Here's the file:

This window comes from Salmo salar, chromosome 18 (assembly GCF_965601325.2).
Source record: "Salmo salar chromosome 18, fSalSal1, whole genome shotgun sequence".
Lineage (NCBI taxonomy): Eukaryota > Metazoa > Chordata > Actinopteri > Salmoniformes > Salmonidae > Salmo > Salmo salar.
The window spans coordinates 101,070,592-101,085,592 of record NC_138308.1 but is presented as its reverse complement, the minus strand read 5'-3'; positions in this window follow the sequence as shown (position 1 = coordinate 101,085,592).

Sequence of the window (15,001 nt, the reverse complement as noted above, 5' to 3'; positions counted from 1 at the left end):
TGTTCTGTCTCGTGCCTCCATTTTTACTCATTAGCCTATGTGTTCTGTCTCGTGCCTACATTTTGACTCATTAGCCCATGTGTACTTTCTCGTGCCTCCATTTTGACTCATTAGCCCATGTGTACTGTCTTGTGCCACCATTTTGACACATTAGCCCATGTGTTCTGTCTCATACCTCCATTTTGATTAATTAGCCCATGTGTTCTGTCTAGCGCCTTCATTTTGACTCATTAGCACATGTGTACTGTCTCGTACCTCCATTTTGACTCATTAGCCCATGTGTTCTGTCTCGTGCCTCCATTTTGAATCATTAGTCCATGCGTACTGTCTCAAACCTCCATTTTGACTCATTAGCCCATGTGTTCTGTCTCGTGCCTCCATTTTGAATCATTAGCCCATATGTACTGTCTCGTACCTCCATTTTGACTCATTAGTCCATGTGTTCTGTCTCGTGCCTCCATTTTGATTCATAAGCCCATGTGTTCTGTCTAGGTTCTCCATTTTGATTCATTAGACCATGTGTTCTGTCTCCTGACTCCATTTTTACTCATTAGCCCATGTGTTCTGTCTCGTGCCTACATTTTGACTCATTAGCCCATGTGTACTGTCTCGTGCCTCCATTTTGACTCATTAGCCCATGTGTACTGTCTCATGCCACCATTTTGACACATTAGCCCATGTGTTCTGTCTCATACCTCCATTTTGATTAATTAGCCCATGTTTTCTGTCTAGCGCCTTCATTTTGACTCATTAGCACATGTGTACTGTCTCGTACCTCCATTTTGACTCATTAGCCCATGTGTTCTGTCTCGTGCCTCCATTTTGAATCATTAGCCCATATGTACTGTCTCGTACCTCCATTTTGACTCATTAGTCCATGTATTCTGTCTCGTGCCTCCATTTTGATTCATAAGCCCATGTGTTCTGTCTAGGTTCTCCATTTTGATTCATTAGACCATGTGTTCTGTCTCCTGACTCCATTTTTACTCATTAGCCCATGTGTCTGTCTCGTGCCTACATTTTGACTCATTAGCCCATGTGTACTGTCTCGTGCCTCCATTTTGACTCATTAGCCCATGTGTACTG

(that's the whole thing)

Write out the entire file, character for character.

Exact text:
This window comes from Salmo salar, chromosome 18 (assembly GCF_965601325.2).
Source record: "Salmo salar chromosome 18, fSalSal1, whole genome shotgun sequence".
Lineage (NCBI taxonomy): Eukaryota > Metazoa > Chordata > Actinopteri > Salmoniformes > Salmonidae > Salmo > Salmo salar.
The window spans coordinates 101,070,592-101,085,592 of record NC_138308.1 but is presented as its reverse complement, the minus strand read 5'-3'; positions in this window follow the sequence as shown (position 1 = coordinate 101,085,592).

Sequence of the window (15,001 nt, the reverse complement as noted above, 5' to 3'; positions counted from 1 at the left end):
TGTTCTGTCTCGTGCCTCCATTTTTACTCATTAGCCTATGTGTTCTGTCTCGTGCCTACATTTTGACTCATTAGCCCATGTGTACTTTCTCGTGCCTCCATTTTGACTCATTAGCCCATGTGTACTGTCTTGTGCCACCATTTTGACACATTAGCCCATGTGTTCTGTCTCATACCTCCATTTTGATTAATTAGCCCATGTGTTCTGTCTAGCGCCTTCATTTTGACTCATTAGCACATGTGTACTGTCTCGTACCTCCATTTTGACTCATTAGCCCATGTGTTCTGTCTCGTGCCTCCATTTTGAATCATTAGTCCATGCGTACTGTCTCAAACCTCCATTTTGACTCATTAGCCCATGTGTTCTGTCTCGTGCCTCCATTTTGAATCATTAGCCCATATGTACTGTCTCGTACCTCCATTTTGACTCATTAGTCCATGTGTTCTGTCTCGTGCCTCCATTTTGATTCATAAGCCCATGTGTTCTGTCTAGGTTCTCCATTTTGATTCATTAGACCATGTGTTCTGTCTCCTGACTCCATTTTTACTCATTAGCCCATGTGTTCTGTCTCGTGCCTACATTTTGACTCATTAGCCCATGTGTACTGTCTCGTGCCTCCATTTTGACTCATTAGCCCATGTGTACTGTCTCATGCCACCATTTTGACACATTAGCCCATGTGTTCTGTCTCATACCTCCATTTTGATTAATTAGCCCATGTTTTCTGTCTAGCGCCTTCATTTTGACTCATTAGCACATGTGTACTGTCTCGTACCTCCATTTTGACTCATTAGCCCATGTGTTCTGTCTCGTGCCTCCATTTTGAATCATTAGCCCATATGTACTGTCTCGTACCTCCATTTTGACTCATTAGTCCATGTATTCTGTCTCGTGCCTCCATTTTGATTCATAAGCCCATGTGTTCTGTCTAGGTTCTCCATTTTGATTCATTAGACCATGTGTTCTGTCTCCTGACTCCATTTTTACTCATTAGCCCATGTGTCTGTCTCGTGCCTACATTTTGACTCATTAGCCCATGTGTACTGTCTCGTGCCTCCATTTTGACTCATTAGCCCATGTGTACTG